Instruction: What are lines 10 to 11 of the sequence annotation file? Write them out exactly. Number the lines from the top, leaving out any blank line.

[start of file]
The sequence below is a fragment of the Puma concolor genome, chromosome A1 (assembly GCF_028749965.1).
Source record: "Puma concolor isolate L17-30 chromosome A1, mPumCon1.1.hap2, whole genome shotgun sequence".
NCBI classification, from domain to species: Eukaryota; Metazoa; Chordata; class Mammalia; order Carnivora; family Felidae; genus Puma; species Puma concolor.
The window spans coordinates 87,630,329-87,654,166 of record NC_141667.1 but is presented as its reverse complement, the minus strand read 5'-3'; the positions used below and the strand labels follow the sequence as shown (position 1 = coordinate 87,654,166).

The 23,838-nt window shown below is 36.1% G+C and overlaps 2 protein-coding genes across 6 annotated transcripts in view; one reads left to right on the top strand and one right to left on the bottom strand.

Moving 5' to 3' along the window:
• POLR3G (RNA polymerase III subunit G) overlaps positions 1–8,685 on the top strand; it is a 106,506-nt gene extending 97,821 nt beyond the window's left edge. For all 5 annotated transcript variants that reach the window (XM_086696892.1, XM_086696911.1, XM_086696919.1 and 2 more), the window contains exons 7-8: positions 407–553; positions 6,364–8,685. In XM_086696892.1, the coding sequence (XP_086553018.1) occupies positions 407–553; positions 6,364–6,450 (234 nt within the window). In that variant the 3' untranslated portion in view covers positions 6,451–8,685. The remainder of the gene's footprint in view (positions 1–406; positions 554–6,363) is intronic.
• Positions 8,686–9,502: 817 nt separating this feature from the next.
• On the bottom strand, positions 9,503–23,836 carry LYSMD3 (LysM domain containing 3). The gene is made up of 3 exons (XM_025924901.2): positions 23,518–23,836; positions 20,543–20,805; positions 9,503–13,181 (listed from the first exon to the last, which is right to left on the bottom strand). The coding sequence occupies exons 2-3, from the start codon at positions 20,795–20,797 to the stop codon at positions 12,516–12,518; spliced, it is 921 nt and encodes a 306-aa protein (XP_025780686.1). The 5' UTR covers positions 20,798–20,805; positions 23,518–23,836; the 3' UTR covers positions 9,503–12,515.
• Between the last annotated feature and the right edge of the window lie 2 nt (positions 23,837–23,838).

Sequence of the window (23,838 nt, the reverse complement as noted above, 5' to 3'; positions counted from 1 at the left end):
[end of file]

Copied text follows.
• Between the last annotated feature and the right edge of the window lie 2 nt (positions 23,837–23,838).

Sequence of the window (23,838 nt, the reverse complement as noted above, 5' to 3'; positions counted from 1 at the left end):